The very first time I heard it was I was invited to a youth ministry at my local church, a couple of friends who were in that youth group. And it was an older guy from the church. In my mind, he was ancient, but when I was 17, so he may have just been 40.
He was an older guy. And he just explained how Jesus came, how the Bible's not about good people for us to copy, but bad people to whom God was good. And showed how Jesus is the one exception. Jesus was a good person. And yet he took our punishment for us. And I remember thinking, okay, this Jesus is way more compelling than the kind of vanilla Jesus I had grown up imagining, the kind of looks like one of the Bee Gees, sounds a bit like Gandhi kind of image I had of him.
Just go off and be ethical. Which is a kind of a bland Jesus, but this Jesus was far more compelling to me that he would give himself for me. I just remember thinking, this is someone I can build my life on. Now, as you come to Christ as a 17-year-old and you're thinking through your sexuality, was that primary? And as you decide I'm going to follow Christ, I want answers on this or I need to know how to live? Because I know for me, I came to Christ my junior year in college, I'm 20 years old.
I'm attracted to women. And my first question to my discipler was about what does God say? What's the Bible say about sex before marriage? Because I had heard rumors and it's all I, and I was like, I want to honor God, what's he say? Was that an important question for you or did that come later? It was an important question for me. And again, I hadn't been planning on acting on anything yet, partly because feelings of shame about it.
So, I didn't already have skin in the game in the sense of I hadn't already started down the path of having a same-sex relationship. But it was important because I wanted to know where things would stand with Jesus on this. But again, I knew I wanted to follow him, so I knew I was prepared to follow him whatever he did end up saying.
I just didn't know what he did say. And looking back on it now, it was the week I turned 18 that I kind of consciously gave my life to Christ and the timing of the Lord was perfect. It was late in life enough that I can still remember what it feels like to be an unbelieving 17, 18-year-old. But it was early enough that I hadn't done a lot of stuff that I would now grieve over.
So, I'm very thankful that he broke in before I'd had the opportunity to act on a lot of these things. It's interesting because I had those same thoughts I gave my life to Jesus when I was 16. I have a lot of baggage in my past from there's a lot of porn in my home that I viewed and saw growing up through other people.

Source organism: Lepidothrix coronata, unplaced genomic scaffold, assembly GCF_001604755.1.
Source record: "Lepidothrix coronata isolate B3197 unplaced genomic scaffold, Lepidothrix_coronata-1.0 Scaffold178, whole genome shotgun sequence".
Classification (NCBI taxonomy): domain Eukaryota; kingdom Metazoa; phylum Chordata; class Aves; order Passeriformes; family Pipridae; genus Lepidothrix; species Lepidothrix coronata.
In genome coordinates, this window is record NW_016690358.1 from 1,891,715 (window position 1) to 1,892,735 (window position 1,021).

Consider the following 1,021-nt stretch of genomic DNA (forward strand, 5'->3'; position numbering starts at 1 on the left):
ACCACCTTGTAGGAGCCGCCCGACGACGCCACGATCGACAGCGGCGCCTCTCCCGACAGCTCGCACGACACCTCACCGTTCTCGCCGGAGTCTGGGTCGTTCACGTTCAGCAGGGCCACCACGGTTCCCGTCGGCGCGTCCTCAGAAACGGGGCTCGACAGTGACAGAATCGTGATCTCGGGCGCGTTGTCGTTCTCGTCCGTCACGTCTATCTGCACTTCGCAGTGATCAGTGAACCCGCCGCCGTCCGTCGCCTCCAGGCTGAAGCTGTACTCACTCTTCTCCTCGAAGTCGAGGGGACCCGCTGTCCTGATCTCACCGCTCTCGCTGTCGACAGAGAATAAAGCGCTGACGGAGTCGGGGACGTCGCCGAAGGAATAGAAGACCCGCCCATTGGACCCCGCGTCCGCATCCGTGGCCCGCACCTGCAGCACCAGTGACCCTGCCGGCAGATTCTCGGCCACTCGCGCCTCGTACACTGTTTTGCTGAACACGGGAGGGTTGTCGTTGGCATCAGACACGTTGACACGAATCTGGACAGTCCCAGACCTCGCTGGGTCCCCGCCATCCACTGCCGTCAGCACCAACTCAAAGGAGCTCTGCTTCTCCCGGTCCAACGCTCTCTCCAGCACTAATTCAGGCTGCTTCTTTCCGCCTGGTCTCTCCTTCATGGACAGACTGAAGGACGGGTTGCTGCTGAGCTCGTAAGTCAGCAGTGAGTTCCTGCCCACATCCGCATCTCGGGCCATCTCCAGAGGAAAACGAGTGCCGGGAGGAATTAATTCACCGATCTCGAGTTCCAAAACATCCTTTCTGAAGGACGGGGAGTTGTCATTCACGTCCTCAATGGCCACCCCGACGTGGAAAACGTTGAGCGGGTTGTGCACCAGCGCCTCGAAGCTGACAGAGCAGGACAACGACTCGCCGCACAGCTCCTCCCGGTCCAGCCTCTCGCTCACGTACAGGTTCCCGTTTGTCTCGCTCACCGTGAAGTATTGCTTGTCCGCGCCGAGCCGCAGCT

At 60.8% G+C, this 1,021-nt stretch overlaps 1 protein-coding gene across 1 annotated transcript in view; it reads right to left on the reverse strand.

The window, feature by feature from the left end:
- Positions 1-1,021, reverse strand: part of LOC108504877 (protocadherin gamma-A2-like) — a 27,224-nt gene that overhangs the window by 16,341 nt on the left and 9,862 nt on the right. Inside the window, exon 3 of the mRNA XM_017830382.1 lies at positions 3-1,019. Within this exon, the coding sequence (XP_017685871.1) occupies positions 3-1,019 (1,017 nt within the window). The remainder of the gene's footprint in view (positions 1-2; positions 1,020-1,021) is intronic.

I have sexual abuse in my background. And because of that, probably I was incredibly promiscuous at a very young age. And when I gave my life to Jesus, that was one of my first questions too. Like, God, what do you say about sex?
I had no idea. And I'm thinking the three of us had those thoughts. And I'm thinking about the parent listening.
Like, our kids want to know the answer to that. What does he say? Sam, I love your view of Jesus like so gracious, so loving, so kind.
I felt like that too. Like, oh, I want to follow him. If he loves me like that, I want to follow him. Wherever he goes, that's okay.
Yes. And no matter what he says, I may not do it perfectly, but I want to do what he says. And I didn't know at that point what he did say. I had no idea what his views on sexuality was.
I just knew that I was going to follow him. And whatever his views were would be okay because it's him. So God gave me that kind of faith very early on, which I'm grateful for because when I eventually did come to understand what he teaches, and it's obviously very challenging, I didn't question the goodness of it because I already knew that Jesus was good. I didn't necessarily like everything he said, but I liked the guy who was saying it.
And that was enough. I highlighted even last night, early in your book, you say, God's word, I'm quoting here, God's word to me on this issue at times feels confusing and difficult, but it is nevertheless deeply and profoundly good. The gospel of Jesus is wonderful news for someone who experiences same-sex attraction.
Walk that out a little bit. I mean, that is a beautiful statement that I think some people say, oh, no, it's not good news. And you're saying, no, it's profoundly good news.
Why do you say that? Well, it's not good news if your main reference point is how much stuff do I get to do that I want. It's really bad news if that's your outlook, but it's bad news for everyone if that's your outlook.
It's profoundly good news because of the story he's inviting you into. I was just talking with someone this week who was kind of complaining about the Christian sexual ethic and saying, you know, it's all hardship and denial and all the rest of it. And I was saying, well, in one sense, but would you rather have a starring role in a story that means nothing and goes nowhere where you get to do everything you want, but it doesn't have any meaning and it doesn't count for anything? Or would you rather have a smaller role in a story that is profoundly beautiful that gives your life dignity and purpose and meaning and significance? So just purely on the metric of do I get to do what I want sexually? Yeah, Christianity can feel like bad news. But if we raise the metric to do I want my life to count for something?
Do I want my life to mean something? Because if you take the secular sexual ethic, you have to take the secular story too. You can't say, well, I'm going to do whatever I want sexually without also taking the fact that if that's the case, your life doesn't mean anything. Whereas Jesus is inviting us into discipleship. He's inviting us into denial. He's so upfront about that. But he's inviting us into a story where we get to be part of something so profoundly beautiful, which actually then far eclipses, you know, our desires for sexual satisfaction anyway.
Okay, sexual satisfaction turns out wasn't that big a deal. But what Jesus is inviting us into really is. I love that it's so beautiful. And the way you paint the picture of it is so beautiful. I think as we think about marriage or sexuality or our desires that will bring us fulfillment, now that I'm older, I can say those things are nothing in comparison to the beauty of the gospel and knowing Jesus. That's because she's married to me.